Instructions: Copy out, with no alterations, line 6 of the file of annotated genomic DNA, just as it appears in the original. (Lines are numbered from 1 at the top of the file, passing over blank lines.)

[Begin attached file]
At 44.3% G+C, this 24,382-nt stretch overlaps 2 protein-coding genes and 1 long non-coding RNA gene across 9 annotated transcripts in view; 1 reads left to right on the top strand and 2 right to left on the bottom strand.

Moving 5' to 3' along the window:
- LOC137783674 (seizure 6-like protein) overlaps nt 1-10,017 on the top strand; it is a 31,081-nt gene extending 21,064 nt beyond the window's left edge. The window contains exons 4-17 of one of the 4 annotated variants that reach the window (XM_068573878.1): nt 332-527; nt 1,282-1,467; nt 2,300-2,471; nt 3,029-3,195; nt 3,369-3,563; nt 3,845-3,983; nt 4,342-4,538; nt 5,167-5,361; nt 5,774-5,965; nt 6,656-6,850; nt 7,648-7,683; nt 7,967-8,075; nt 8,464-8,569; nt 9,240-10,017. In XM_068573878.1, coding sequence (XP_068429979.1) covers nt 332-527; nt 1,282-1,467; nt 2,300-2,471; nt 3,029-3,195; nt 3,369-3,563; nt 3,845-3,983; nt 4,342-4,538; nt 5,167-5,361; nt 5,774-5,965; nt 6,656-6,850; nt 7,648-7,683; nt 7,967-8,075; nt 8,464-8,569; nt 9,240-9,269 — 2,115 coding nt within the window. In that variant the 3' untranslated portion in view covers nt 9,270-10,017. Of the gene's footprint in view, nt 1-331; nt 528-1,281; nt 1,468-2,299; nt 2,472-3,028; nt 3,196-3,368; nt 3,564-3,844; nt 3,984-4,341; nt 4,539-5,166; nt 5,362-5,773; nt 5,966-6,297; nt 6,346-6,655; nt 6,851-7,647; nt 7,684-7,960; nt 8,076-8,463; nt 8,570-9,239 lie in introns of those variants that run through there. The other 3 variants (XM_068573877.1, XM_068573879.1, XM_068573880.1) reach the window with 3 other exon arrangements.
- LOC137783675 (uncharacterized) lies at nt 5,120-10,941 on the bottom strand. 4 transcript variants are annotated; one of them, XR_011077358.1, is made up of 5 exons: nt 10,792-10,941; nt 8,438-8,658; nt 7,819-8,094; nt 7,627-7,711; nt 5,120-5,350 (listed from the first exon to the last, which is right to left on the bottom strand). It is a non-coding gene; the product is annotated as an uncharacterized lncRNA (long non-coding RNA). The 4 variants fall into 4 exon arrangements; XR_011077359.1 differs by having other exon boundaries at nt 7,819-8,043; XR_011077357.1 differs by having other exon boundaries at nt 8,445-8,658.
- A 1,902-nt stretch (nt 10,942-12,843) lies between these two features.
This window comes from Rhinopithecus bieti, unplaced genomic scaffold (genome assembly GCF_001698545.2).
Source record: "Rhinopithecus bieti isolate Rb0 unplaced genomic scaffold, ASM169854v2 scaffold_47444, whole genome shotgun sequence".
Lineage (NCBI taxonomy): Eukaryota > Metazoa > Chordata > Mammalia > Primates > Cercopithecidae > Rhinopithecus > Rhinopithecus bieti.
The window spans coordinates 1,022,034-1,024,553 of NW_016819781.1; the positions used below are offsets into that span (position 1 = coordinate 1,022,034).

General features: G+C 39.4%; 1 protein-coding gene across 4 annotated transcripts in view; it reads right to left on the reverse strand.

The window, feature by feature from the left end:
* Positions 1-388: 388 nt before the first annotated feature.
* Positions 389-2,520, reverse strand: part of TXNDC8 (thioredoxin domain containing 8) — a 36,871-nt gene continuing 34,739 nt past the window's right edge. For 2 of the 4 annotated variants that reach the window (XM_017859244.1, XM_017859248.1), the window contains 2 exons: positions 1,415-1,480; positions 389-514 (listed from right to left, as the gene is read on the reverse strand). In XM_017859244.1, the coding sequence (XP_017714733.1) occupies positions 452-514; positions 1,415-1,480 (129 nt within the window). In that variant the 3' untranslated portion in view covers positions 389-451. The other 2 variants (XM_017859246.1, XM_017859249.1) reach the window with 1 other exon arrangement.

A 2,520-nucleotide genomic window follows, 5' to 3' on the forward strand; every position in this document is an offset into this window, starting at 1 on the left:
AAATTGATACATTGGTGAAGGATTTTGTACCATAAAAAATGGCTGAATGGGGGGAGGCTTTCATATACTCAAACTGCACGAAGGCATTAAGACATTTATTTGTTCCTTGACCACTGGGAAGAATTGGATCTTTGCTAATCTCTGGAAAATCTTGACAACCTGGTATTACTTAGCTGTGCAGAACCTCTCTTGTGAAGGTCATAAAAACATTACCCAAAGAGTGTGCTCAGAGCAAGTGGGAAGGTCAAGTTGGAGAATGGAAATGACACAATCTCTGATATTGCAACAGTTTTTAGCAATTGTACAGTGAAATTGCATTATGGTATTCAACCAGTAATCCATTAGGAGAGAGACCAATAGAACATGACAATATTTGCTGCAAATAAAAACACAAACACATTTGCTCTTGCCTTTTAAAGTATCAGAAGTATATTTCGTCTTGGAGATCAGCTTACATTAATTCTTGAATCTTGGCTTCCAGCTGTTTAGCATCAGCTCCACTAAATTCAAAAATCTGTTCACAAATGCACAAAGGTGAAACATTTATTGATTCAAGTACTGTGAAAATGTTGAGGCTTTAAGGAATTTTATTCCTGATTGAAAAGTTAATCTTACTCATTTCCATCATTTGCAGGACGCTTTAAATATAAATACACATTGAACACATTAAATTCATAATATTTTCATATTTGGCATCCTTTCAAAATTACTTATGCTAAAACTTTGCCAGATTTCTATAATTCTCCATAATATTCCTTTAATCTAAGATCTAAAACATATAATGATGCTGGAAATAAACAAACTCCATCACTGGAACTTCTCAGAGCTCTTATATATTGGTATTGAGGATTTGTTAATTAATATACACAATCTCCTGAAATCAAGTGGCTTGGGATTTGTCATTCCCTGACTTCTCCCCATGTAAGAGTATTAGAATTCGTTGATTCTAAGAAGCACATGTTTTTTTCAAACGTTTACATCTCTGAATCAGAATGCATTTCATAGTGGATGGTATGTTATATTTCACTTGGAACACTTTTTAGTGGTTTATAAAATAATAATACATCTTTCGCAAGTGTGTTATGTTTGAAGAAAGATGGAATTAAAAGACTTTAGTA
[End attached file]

This window comes from Rhinopithecus bieti, unplaced genomic scaffold (genome assembly GCF_001698545.2).